All subjects underwent UGI endoscopic and sigmoidoscopic examination and 64 of them had gastric biopsies performed. Abnormal UGI endoscopic findings among individuals with or without B. hominis are shown in Table 2. Case-control comparisons did not reveal any relationship between any UGI endoscopic and sigmoidoscopic findings and the acquisition of B. hominis. Among those subjects who had received gastric biopsies, H. pylori was detected more frequently in the positive cases (19 of 26, 73.1%) than the controls (15 of 38, 39.5%; P = 0.017). Histologic examination of gastric biopsy specimens did not disclose B. hominis. Notably, none of the subjects discharging this organism showed appearance of colitis or colonic ulceration on sigmoidoscopic examination, or had leukocyte detected in the fecal examination. There was also no significant difference regarding the blood cell count, erythrocyte sedimentation rate (Table 3), incidence of eosinophilia (2.02% versus 4.15%; P = 0.503) and guaiac test results (14% each) between B. hominis-positive and -negative individuals. However, the results of serum chemistry examination (Table 3) showed that the concentration of urate was lower in positive cases than in controls (mean ± SD = 361.64 ± 87.44 versus 392.57 ± 93.38 μmol/L; P = 0.006), as was concentration of triglyceride (mean ± SD = 1.48 ± 0.94 versus 1.77 ± 1.33 mmol/L; P = 0.079). Of the tumor markers tested, a higher percentage of positive cases had a value of carcinoembryonic antigen greater than 6 ng/mL (the upper normal limit in this hospital) compared with controls (7.1% versus 3.6%), but this difference was not significant (P = 0.247). Interestingly, the incidence of HBsAg positivity was significantly higher in the positive cases than the controls (20.2% versus 7.3%: P = 0.002). Analysis of the 34 subjects with HBsAg positivity showed that those who harbored B. hominis tended to have alanine transaminase levels > 0.67 μat/L compared with those who did not harbor the organism (5 of 20 versus 1 of 14; P = 0.364). Among these chronic HBV-infected individuals, the incidence of GI symptoms also was not increased in those harboring B. hominis (2 of 20 versus 1 of 14). The rate of positivity of antibodies to HCV was quite low in the B. hominis positive cases, as in the controls (2.1% versus 1%; P = 0.665). Twenty-four subjects received a serologic test for HIV infection. All showed negative results. Variables that were significant (P < 0.05) or approached significance were included in the multivariate analysis. The HBsAg positivity and lower concentration of urate remained the two variables that were independently related to the acquisition of B. hominis (both P = 0.009).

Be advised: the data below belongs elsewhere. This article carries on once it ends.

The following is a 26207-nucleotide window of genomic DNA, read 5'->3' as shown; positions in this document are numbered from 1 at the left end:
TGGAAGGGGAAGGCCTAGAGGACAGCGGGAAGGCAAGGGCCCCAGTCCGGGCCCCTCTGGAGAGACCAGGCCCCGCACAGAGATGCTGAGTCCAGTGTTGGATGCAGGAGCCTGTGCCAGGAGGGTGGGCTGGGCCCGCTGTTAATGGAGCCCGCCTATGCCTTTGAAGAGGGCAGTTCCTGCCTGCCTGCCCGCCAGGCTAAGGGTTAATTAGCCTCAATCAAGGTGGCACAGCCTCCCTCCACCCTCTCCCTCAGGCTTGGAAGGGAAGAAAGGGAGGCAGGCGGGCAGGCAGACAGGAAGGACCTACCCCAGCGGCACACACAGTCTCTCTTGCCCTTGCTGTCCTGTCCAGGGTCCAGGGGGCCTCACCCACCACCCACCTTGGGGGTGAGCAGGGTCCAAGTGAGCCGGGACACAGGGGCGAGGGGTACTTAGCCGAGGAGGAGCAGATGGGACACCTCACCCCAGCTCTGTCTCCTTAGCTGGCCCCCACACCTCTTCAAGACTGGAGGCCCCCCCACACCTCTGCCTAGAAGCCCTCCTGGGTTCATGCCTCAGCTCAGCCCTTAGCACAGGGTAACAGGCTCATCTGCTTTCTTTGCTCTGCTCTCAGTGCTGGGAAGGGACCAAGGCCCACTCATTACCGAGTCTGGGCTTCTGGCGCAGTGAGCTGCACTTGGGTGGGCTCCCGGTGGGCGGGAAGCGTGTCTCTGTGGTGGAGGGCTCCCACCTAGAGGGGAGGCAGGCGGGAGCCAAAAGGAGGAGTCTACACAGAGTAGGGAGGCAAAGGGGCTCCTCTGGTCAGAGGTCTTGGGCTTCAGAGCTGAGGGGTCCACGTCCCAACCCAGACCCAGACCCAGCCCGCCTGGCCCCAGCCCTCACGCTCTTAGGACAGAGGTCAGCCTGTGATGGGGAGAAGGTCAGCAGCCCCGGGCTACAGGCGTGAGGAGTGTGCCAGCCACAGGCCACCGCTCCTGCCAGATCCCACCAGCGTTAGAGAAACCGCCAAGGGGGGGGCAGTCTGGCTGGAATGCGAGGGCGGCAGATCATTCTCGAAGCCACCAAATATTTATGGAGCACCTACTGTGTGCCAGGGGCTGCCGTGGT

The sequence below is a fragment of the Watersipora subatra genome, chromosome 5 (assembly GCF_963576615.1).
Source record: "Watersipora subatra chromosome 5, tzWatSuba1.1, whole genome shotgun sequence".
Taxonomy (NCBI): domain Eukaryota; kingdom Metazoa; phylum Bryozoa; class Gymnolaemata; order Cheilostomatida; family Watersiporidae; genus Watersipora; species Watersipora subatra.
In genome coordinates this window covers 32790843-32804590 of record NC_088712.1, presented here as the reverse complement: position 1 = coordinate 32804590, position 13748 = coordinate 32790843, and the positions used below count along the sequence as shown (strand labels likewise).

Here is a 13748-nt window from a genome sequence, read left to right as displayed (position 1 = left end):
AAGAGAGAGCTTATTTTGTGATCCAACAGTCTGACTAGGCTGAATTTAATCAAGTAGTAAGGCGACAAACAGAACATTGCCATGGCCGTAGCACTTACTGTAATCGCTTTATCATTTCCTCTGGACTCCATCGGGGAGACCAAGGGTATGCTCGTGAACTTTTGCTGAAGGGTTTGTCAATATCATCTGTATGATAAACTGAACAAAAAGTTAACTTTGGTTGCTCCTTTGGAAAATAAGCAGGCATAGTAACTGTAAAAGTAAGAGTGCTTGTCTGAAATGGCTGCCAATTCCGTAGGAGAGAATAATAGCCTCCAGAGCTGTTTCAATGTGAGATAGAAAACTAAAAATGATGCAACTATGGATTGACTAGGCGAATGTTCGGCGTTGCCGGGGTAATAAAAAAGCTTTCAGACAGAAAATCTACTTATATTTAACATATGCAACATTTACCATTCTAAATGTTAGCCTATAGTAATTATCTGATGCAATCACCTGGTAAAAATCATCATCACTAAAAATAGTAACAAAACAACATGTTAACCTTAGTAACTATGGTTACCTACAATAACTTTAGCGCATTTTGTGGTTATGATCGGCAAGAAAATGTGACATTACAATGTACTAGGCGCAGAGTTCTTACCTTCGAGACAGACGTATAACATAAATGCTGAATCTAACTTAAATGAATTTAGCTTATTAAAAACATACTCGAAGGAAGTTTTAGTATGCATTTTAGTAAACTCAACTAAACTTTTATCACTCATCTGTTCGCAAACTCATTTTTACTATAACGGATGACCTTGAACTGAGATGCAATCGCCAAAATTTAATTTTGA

DISCUSSION